One for the Wallflowers

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Teen dream: Sam and Charlie

As a high school teenager I would have been prime audience for The Perks of Being a Wallflower.  More often than not I was that quiet kid in the corner with a book, and as I spent my adolescent years in Manchester obviously The Smiths featured heavily in the soundtrack to my teenage angst.

However, after reading the book I was underwhelmed.  I think this was partly because I had heard of the book a long time before I got the chance to read it, and it seems that The Perks of Being a Wallflower has attracted quite a cult following.  It was a good coming of age story.  I identified with Charlie and mostly approved of the books his English teacher gave him to read.  The playlists for Charlie’s mix tapes were probably the best bit.  And that was all.  So the book didn’t live up to expectations and I probably won’t read it again.  For me it falls into the same category as A Catcher in the Rye.  There are a lot of similarities as Charlie acts as a younger sort of modern day Holden Caulfield.  The books deal with a lot of the same themes, but for me neither of them reaches the standard that their cult followers would have you believe.

Bearing all this in mind then, why did I want to see the film?

Curiosity.  While I didn’t love the book, I didn’t hate it either and The Perks of Being a Wallflower is still going to do more for me as a teen movie than something like Mean Girls (am I still that shy teenager with a book after all).  I also wanted to see how Emma Watson performed outside the Harry Potter bubble, and I wasn’t disappointed.

As the film was directed, written and produced by Stephen Chbosky (author of TPBWF) it was faithful to the book.  I think there were some grumblings amongst the cult followers of the book when it was announced it was going to be made into a film, but surely they were reassured when they heard of Chbosky’s involvement.  Despite his involvement, or maybe because of it, the film failed to cast a spell on me.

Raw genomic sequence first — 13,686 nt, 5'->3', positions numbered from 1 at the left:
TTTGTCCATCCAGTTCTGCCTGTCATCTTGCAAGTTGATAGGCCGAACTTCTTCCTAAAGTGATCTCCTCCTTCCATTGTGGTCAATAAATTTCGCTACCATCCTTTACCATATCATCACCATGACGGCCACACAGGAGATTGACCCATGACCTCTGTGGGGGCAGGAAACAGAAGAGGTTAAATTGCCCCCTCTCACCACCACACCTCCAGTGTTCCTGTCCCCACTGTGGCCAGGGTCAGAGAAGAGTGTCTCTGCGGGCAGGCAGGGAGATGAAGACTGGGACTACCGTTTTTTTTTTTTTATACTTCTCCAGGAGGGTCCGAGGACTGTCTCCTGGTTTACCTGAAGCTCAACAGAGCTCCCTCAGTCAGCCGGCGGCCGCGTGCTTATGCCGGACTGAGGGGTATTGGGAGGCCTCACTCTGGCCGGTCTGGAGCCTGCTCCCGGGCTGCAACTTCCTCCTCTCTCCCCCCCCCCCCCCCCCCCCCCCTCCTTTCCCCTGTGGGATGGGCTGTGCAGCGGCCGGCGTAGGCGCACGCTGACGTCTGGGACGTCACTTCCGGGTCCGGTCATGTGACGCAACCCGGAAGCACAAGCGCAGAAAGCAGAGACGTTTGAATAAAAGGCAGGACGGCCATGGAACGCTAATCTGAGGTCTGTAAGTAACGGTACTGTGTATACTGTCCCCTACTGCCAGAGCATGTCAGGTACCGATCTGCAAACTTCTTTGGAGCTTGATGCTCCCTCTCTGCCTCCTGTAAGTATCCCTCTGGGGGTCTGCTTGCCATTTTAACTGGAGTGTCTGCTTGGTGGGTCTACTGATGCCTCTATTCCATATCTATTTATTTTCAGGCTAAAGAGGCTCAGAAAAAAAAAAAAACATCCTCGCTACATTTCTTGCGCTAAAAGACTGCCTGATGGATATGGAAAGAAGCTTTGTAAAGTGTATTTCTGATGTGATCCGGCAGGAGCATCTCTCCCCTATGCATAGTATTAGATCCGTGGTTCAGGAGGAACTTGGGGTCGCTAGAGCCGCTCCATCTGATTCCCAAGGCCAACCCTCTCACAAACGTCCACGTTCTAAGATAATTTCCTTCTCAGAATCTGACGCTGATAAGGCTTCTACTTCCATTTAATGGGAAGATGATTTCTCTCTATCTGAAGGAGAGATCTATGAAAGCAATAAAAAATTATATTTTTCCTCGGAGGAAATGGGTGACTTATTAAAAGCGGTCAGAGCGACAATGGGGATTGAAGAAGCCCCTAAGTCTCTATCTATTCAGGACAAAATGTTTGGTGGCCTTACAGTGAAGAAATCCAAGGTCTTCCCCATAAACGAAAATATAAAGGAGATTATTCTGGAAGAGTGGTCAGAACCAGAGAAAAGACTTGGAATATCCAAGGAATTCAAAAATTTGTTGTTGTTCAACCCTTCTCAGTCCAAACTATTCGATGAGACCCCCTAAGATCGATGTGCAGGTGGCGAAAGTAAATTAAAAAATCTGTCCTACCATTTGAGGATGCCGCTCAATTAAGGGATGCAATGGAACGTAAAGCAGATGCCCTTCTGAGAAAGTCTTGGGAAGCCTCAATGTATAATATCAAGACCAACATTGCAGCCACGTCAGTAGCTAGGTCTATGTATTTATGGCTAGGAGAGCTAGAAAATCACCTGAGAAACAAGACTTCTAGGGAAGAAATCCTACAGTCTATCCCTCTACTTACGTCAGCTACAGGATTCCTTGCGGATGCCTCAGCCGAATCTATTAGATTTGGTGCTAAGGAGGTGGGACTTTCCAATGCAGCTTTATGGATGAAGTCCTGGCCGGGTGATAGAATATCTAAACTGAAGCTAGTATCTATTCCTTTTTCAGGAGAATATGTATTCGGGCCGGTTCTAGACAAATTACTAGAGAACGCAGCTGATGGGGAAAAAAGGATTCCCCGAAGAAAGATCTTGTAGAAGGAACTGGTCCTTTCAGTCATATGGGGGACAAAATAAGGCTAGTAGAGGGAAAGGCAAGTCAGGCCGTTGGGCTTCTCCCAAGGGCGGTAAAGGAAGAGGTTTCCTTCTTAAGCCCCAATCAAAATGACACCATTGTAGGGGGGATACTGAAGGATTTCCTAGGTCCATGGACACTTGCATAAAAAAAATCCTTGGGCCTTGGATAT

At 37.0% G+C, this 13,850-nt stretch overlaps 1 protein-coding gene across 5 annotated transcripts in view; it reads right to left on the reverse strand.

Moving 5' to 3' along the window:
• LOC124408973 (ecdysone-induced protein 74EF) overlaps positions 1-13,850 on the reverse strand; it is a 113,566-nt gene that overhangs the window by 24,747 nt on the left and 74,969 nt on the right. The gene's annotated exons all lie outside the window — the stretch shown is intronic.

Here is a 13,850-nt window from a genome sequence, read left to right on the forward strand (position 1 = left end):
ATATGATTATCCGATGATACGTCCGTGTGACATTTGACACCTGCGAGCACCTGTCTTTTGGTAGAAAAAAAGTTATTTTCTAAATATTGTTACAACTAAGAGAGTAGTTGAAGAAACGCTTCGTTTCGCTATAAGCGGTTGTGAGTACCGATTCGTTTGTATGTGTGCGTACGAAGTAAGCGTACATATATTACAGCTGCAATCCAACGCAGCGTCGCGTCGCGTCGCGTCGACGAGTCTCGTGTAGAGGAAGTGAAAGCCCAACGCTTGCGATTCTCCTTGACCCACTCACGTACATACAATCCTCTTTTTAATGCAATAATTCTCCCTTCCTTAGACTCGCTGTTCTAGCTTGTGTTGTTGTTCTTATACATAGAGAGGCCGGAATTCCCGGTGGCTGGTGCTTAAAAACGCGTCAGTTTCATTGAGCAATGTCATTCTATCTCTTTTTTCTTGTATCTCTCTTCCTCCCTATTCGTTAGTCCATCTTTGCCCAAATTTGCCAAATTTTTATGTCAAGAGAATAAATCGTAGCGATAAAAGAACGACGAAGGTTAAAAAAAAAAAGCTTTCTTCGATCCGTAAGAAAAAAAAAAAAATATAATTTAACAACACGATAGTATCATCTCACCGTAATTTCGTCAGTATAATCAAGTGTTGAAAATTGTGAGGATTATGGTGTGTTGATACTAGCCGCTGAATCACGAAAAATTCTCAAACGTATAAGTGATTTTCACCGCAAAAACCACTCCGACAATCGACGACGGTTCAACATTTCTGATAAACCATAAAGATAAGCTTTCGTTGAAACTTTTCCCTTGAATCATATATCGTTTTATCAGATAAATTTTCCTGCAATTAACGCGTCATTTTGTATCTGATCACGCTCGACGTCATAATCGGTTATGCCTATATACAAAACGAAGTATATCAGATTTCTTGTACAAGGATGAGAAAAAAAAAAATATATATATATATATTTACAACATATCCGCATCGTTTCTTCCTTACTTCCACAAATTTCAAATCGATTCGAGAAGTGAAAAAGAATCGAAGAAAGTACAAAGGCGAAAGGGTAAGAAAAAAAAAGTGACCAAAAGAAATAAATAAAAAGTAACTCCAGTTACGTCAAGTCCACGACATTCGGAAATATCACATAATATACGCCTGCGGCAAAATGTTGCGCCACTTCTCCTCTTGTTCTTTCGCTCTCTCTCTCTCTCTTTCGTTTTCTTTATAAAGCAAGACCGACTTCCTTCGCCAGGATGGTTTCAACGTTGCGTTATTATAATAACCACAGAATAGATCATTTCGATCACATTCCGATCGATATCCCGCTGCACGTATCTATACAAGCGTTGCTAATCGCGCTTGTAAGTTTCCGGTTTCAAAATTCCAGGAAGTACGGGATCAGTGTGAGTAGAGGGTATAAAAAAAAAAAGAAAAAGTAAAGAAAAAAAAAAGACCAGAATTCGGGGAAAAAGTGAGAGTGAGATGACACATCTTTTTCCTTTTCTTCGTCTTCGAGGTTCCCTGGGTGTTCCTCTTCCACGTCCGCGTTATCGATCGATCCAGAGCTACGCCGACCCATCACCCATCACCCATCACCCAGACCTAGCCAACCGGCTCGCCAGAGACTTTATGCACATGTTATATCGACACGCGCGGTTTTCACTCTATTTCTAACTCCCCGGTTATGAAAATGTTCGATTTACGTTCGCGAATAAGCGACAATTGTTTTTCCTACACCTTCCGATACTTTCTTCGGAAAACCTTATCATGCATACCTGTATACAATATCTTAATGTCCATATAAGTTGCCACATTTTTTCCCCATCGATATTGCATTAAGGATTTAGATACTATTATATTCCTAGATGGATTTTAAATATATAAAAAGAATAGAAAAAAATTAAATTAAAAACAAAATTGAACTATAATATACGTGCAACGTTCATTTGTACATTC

I think the real star of the show was Ezra Miller as Patrick (he previously blew me away as a psychopathic teenager in We Need to Talk About Kevin).  He was charismatic, funny and brilliant, definitely my favourite character on screen bringing some well needed comic relief from otherwise quite heavy subject matter.  Emma Watson was cool and charming as Sam.  I stopped watching the Harry Potter films after the first few, so I’m comparing her performance to that of her childhood self and it seems heavy handed for me to suggest that she has ‘grown up’.  Instead I’ll say that it was a successful foray into something new, to my (English) ears her American accent didn’t sound too diabolical, and I’ll keep an eye on her in the future.  In any case she’s still a better actor than Daniel Radcliffe who is just enduringly terrible.  I don’t have much to say about Logan Lerman as Charlie, he was suitably quiet and awkward and intense.  I think it is quite difficult to concentrate attention on such a quiet character, and there was a risk of him being eclipsed by more exuberant, eccentric characters (Patrick, Mary Elizabeth) who are a lot more entertaining to watch.

The teenagers in The Perks of Being a Wallflower for the most part deal with pretty normal teenage stuff; highschool, bullying, drugs, sexuality, relationship troubles.  Watching this stuff makes me feel both lethargic and comforted; I know this world, it all looks like familiar territory – and it still makes me feel better to watch this rearranged version of my teenage life at age 24.  However, all of these teens live in beautiful middle class houses, and somehow or other they will all probably make it to college.  Their problems occupy a small space, because ultimately weighing up their backgrounds and stable homes you know that it will all work out in the end.  The uncomfortable aspect to this film then isn’t the bullying or the relationship problems (Charlie’s awkward non-starter relationship with Mary Elizabeth for example) but the creepy undercurrents of domestic violence, childhood sexual abuse and suicide.  The darker side of life in those beautiful middle class houses.  It is the way that Chbosky deals with these issues in particular which is perhaps why the book attracted such a cult following.  He delves into some dark depths where other teen films and books don’t go, and that’s why even though I didn’t fall in love with The Perks of Being a Wallflower I would still recommend it to others like me who are still troubled teens at heart.

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